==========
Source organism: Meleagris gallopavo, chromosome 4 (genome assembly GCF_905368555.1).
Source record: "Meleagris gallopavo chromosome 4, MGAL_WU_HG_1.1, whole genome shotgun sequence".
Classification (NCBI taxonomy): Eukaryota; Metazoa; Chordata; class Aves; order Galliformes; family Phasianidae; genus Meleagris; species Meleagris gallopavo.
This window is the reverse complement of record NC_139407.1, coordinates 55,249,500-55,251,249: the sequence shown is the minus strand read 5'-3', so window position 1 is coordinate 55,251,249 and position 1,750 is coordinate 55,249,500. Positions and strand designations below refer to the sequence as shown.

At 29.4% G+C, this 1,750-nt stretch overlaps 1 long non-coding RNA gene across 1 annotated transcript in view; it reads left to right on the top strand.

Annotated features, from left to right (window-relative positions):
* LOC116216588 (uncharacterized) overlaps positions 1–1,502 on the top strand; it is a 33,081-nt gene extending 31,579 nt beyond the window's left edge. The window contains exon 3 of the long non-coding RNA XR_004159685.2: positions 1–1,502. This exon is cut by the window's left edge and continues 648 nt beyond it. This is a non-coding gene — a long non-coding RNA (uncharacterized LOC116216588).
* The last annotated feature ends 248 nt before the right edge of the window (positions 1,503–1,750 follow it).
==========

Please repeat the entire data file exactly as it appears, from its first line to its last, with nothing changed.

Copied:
Source organism: Meleagris gallopavo, chromosome 4 (genome assembly GCF_905368555.1).
Source record: "Meleagris gallopavo chromosome 4, MGAL_WU_HG_1.1, whole genome shotgun sequence".
Classification (NCBI taxonomy): Eukaryota; Metazoa; Chordata; class Aves; order Galliformes; family Phasianidae; genus Meleagris; species Meleagris gallopavo.
This window is the reverse complement of record NC_139407.1, coordinates 55,249,500-55,251,249: the sequence shown is the minus strand read 5'-3', so window position 1 is coordinate 55,251,249 and position 1,750 is coordinate 55,249,500. Positions and strand designations below refer to the sequence as shown.

At 29.4% G+C, this 1,750-nt stretch overlaps 1 long non-coding RNA gene across 1 annotated transcript in view; it reads left to right on the top strand.

Annotated features, from left to right (window-relative positions):
* LOC116216588 (uncharacterized) overlaps positions 1–1,502 on the top strand; it is a 33,081-nt gene extending 31,579 nt beyond the window's left edge. The window contains exon 3 of the long non-coding RNA XR_004159685.2: positions 1–1,502. This exon is cut by the window's left edge and continues 648 nt beyond it. This is a non-coding gene — a long non-coding RNA (uncharacterized LOC116216588).
* The last annotated feature ends 248 nt before the right edge of the window (positions 1,503–1,750 follow it).